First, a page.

30 Oct 6 Spooky but Fresh Recipes Perfect for Halloween
Halloween is here, and everyone is busy putting together last minute Halloween costumes. Instead of simply serving buckets of candy this year at your Halloween gathering, why not make some deliciously ghoulish dishes instead?
Here are six spooky but fresh recipes perfect for Halloween, featuring herbs, microgreens, and vegetables.
Unsettling pumpkin guacamole
He’s a lot tastier than he looks, filled with creamy, chunky guacamole. Take your pumpkin carvings and turn them into guacamole holders.
1 large ripe tomato
3 avocados, very ripe but not bruised
1 lime, juiced
handful coriander, leaves and stalks chopped, plus a few leaves, roughly chopped, to serve
1 small red onion, finely chopped
1 chilli, red or green, deseeded and finely chopped
tortilla chips, to serve
1. Carve the pumpkin with a large hole for the mouth, for the guacamole to come out of.
2. Dice the tomatoes and save all the juices. Put everything into a bowl. Halve and stone the avocados, and use a spoon to scoop out the flesh into the bowl with the tomato. Add to bowl with tomatoes.
3. Add the rest of the ingredients into the bowl and season with salt and pepper. With two knives or a potato masher to mash everything together.
4. Spoon the guacamole into the mouth of the pumpkin and arrange so that the pumpkin looks like it’s… getting sick.
Terrifying but tasty spiders, two ways
Doesn’t matter who you are—spiders can be pretty creepy! Scare your guests with some spiders that are really olives in disguise for some fun.
9 rosemary leaves
1. Use a wooden skewer or toothpick to make 4 holes on opposite sides of an olive.
2. Insert a rosemary leaf in each hole. Use another rosemary leaf to secure a caper at one end of each olive.
Spider deviled eggs
3 slices bacon (3 oz.)
8 hardboiled eggs
1/3 cup mayonnaise
2 tablespoons thinly sliced chives
1 teaspoon prepared mustard
Salt and pepper
16 black olives
1. In a frying pan, cook bacon until browned on both sides and crisp. Transfer to paper towels to drain. When cool enough to handle, crumble bacon.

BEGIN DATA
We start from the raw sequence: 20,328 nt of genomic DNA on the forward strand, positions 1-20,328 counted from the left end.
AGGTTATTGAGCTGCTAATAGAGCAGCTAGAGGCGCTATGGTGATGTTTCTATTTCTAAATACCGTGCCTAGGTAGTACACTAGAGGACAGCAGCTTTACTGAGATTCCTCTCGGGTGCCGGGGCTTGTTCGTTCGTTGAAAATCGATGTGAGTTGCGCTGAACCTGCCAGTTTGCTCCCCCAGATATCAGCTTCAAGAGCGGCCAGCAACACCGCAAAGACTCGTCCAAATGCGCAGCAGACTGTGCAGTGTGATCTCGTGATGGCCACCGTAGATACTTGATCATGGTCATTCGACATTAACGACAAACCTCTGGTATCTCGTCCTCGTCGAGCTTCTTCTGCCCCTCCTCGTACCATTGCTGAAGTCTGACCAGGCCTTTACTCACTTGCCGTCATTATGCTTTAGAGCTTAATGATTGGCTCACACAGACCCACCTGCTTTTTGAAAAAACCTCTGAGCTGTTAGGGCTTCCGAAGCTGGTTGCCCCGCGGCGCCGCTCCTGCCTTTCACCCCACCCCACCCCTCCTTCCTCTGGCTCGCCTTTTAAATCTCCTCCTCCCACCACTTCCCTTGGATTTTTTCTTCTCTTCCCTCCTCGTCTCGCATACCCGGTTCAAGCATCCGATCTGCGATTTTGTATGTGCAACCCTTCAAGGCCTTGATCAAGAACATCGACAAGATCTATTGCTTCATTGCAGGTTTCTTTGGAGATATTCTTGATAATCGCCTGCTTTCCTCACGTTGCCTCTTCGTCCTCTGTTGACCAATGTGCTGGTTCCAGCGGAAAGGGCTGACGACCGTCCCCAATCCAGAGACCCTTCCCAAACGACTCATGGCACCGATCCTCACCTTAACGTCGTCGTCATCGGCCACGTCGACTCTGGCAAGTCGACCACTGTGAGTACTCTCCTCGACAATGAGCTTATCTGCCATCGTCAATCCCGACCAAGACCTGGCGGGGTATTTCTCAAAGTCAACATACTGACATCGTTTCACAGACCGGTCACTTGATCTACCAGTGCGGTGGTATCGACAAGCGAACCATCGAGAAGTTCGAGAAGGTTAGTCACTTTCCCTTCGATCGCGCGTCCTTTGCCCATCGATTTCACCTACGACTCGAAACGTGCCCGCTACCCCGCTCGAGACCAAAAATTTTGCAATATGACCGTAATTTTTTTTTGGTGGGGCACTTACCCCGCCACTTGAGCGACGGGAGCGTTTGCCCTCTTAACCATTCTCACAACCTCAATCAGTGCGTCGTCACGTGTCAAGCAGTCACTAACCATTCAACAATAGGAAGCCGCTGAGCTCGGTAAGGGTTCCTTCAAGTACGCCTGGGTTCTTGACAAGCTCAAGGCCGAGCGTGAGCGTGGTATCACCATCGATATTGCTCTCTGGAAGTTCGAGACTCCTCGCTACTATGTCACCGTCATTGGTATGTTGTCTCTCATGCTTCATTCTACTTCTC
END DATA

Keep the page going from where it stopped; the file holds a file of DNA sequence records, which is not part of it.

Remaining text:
2. Cut each egg in half lengthwise; gently scoop out yolks and place in a bowl. Mash yolks with a fork, then stir in mayonnaise, green onions, mustard, and crumbled bacon until well blended. Add salt and pepper to taste.
3. Spoon or pipe about 1 tablespoon yolk mixture into the hollow of each egg-white half. Serve immediately or cover and chill up to 4 hours.
4. Pitted black olives in half lengthwise. Place one half of olive on top of an egg. Cut the remaining olive halves into thin slices, four on each side of every half.
Coffin sandwiches for the undead
Recipe via Cooking Channel
These creepy coffin-shaped sandwiches are a great finger food to serve at Halloween parties. Not only are they of the season, but featuring basil, pumpernickel bread, and microgreens, it’s food that’s jam-packed with flavor and nutrition.
2 cups fresh basil, packed
1/2 cup chopped walnuts
1/4 cup walnut oil
2 cloves garlic, minced
1/4 cup Parmesan, grated
2 tablespoons olive oil
1 large loaf pumpernickel bread
1 cup almond slivers, toasted
2 cups microgreens
1 McIntosh apple, cored, seeded and sliced
2 cups aged Cheddar, shaved
For the pesto: Pulse together the basil, walnuts, walnut oil and garlic in a food processor until combined. Add the Parmesan and olive oil and pulse again.
For the sandwiches: Cut the pumpernickel into 1/2-inch slices, and then into coffin shapes. On each slice of bread, spread a layer of mayo, a layer of pesto, a sprinkling of almonds, sprouts, a layer of apples, and shaved Cheddar. Place another coffin-shaped bread slice on top and repeat for another layer. Top off with a final coffin slice.
Recipe via Martha Stewart
For the witches and wizards in the crowd, serve them this flavorful and perfectly seasoned curry that borrows flavor profiles from Southeast Asia. Served in a cauldron, it’s a sophisticated Halloween-themed dish that’ll tantalize your tastebuds.